Just make it stop. (Washington Post illustration/iStock)
Technology columnist

“Call me, maybe?” is on the brink of becoming “Call me, never.”

Robocalls, those computer-generated shysters, are making some people stop answering the phone altogether. The rest of us trust unknown calls about as much as truck-stop sushi. By several estimates, Americans got more than 5.2 billion automated calls in March — a record of about 16 for every man, woman and child.

It’s happening because the Internet made it incredibly cheap and easy to place thousands of calls in an instant. But we don’t have to just bury our heads in the spam and take it. While lawmakers debate what to do about the robo-scourge, engineers have cooked up clever ways to make bots work for us, not against us. Verizon just started offering free spam-fighting technology like AT&T and T-Mobile, if you sign up. The right app or service on your phone can make it safer to say hello again — or even exact revenge.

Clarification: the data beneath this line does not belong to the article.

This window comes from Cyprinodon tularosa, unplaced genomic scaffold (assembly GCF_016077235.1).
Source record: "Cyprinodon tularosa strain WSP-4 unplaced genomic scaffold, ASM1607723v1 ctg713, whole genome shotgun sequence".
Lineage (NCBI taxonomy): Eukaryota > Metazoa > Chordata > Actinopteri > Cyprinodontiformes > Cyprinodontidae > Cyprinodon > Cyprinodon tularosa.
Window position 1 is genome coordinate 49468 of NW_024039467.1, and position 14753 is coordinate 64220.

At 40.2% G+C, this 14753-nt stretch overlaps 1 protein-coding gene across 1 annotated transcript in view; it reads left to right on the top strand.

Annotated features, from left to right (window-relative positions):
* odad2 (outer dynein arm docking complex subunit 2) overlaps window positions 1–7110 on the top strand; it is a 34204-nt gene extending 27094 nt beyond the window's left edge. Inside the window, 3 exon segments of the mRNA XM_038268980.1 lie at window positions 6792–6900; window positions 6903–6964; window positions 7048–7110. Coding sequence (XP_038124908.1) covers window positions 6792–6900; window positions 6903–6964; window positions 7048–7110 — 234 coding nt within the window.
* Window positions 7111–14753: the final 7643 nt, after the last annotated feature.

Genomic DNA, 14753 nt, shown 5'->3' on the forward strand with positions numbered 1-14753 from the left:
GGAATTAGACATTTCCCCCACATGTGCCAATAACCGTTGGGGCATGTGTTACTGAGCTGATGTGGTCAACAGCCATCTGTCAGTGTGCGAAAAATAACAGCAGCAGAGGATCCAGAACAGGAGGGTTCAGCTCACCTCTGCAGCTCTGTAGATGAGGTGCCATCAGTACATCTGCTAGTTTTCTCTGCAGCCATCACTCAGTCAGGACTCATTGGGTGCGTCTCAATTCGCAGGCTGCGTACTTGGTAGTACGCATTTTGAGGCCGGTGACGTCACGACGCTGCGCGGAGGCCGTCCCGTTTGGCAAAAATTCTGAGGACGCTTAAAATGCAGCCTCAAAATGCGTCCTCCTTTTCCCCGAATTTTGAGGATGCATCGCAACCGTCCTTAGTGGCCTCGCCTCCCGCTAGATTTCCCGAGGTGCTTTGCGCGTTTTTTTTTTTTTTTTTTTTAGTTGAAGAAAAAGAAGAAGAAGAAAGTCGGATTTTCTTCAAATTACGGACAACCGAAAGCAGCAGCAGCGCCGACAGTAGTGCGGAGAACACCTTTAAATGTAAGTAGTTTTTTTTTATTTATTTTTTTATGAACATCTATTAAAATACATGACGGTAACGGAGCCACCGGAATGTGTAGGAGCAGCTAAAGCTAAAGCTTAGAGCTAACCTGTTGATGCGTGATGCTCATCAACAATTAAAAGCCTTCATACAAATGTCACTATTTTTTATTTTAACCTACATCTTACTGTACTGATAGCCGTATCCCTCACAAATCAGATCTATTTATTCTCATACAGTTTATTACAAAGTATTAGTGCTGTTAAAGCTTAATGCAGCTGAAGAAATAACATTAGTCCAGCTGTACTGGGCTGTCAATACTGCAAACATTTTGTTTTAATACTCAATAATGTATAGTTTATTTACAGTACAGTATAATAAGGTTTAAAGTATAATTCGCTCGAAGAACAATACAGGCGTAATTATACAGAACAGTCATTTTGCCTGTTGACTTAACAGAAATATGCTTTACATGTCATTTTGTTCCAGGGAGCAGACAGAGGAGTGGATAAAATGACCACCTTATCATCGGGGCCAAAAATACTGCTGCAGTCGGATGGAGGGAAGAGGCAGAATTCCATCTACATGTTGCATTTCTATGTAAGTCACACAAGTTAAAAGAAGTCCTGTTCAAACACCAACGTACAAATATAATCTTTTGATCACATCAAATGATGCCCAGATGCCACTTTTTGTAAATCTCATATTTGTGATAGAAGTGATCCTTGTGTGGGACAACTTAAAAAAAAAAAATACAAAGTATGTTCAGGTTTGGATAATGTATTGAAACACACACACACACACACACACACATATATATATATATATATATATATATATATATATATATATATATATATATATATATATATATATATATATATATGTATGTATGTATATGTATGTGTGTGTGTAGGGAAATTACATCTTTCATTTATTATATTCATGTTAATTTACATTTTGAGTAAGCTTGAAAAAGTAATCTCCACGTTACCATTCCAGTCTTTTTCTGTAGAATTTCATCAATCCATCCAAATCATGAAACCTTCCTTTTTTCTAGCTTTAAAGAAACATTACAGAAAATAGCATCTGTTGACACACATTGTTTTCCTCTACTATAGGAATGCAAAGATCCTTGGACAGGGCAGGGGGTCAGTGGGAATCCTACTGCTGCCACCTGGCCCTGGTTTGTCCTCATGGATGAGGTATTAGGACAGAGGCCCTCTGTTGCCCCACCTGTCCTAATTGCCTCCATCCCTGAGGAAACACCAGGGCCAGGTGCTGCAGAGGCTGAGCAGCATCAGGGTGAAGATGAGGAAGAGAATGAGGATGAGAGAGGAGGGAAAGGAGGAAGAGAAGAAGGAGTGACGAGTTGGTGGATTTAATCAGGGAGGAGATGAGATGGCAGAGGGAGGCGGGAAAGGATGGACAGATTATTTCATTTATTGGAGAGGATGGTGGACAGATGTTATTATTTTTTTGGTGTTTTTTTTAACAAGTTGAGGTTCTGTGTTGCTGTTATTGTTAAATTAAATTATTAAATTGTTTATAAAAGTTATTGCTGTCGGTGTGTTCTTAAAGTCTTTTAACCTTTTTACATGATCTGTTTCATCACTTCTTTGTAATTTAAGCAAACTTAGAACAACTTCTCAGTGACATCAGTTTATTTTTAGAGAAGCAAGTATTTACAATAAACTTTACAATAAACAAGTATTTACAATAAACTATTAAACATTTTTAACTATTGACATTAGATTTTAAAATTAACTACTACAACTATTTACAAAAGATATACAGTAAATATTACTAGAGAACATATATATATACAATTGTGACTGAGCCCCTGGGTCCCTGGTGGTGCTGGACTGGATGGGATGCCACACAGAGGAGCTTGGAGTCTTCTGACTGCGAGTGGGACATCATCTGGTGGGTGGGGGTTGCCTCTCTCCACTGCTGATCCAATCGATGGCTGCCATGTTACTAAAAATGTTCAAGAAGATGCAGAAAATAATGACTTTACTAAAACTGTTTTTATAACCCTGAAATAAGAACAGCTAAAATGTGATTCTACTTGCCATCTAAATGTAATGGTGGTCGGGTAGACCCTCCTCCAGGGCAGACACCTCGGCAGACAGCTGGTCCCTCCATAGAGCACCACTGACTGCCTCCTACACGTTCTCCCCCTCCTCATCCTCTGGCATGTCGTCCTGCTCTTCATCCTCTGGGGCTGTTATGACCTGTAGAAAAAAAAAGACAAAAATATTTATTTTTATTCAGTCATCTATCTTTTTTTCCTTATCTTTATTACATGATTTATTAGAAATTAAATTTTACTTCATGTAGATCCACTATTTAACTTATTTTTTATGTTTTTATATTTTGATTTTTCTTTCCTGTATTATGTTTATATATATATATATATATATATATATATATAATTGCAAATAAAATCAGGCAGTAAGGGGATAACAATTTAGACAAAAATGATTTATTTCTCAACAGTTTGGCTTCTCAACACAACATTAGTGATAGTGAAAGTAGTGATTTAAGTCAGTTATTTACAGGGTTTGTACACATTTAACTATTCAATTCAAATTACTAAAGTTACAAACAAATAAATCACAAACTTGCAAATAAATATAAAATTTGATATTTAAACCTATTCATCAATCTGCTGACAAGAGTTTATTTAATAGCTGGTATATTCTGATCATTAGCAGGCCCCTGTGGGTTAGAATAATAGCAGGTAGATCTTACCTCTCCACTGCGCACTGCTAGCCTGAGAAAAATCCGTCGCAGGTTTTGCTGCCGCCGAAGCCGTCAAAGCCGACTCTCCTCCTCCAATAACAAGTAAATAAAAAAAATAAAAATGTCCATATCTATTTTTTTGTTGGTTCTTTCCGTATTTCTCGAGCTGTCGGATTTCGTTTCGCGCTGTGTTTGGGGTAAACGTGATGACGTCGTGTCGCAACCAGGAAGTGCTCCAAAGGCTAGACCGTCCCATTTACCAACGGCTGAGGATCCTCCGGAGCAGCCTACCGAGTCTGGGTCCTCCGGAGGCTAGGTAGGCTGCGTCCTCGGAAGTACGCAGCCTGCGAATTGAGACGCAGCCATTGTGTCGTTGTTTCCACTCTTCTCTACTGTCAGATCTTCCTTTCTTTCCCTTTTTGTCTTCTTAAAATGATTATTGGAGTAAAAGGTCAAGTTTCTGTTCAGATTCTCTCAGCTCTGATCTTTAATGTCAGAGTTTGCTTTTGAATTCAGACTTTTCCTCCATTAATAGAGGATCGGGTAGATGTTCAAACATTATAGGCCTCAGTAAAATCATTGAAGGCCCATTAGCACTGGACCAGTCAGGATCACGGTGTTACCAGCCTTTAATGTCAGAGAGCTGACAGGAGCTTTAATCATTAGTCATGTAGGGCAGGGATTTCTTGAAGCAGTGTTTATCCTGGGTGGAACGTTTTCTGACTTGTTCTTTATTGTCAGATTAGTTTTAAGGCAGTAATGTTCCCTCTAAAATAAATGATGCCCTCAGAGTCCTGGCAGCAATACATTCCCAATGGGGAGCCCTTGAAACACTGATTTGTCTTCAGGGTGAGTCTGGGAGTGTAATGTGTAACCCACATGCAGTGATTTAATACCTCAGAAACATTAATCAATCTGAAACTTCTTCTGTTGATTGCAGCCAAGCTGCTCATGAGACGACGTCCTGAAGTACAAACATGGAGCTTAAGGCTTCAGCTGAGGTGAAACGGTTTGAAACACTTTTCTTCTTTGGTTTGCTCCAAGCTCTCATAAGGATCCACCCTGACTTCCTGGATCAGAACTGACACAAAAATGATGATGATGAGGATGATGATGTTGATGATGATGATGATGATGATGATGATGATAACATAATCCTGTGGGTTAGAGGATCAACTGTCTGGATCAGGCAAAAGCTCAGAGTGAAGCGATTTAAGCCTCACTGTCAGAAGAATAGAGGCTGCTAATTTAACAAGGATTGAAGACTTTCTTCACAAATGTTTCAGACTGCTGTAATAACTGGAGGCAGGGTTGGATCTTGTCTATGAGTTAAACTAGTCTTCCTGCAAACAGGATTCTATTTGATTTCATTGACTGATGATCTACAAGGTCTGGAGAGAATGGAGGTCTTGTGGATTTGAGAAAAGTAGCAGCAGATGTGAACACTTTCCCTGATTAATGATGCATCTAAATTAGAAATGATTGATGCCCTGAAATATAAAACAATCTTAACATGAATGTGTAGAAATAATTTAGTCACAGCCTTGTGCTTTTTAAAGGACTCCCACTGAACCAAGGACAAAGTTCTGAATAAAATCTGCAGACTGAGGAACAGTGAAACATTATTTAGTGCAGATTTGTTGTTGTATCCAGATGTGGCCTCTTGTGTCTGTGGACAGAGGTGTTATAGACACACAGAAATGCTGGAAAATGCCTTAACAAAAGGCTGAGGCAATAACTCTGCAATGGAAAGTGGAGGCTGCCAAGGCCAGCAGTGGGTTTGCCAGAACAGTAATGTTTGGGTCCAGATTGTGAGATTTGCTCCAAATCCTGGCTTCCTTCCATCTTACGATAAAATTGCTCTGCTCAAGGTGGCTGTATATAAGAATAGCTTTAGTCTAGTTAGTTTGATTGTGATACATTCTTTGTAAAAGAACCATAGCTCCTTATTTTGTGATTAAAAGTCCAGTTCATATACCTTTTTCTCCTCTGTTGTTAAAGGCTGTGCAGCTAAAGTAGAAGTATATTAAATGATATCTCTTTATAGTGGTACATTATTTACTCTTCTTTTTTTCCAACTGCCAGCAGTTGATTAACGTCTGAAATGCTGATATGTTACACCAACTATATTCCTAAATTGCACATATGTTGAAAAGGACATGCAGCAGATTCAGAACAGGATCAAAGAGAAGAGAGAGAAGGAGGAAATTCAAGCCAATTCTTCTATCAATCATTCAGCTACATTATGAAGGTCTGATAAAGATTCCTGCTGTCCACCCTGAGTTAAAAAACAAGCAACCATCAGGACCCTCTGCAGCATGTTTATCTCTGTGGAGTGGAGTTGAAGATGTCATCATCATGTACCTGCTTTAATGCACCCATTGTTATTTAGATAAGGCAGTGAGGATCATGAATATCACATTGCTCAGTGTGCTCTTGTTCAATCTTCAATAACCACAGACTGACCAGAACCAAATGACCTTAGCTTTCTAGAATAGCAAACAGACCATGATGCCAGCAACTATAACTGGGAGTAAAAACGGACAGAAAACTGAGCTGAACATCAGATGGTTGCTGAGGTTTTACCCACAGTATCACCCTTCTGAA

Yes, revenge.

So let’s battle, bots. I collected dozens of robocalls from my Washington Post colleagues along with the (good grief) 30 I received in March. I get lots in Chinese. One colleague gets one for a “medical-grade brace” he definitely doesn’t need. Then I took this list of 100 naughty numbers — and a few legitimate calls such as pharmacies and schools — to six tech companies that flag and block robocalls on cellphones: Hiya, Nomorobo, RoboKiller, TNS, Truecaller and YouMail. (Landlines and VoIP phones also get barraged, but some of the solutions are different.)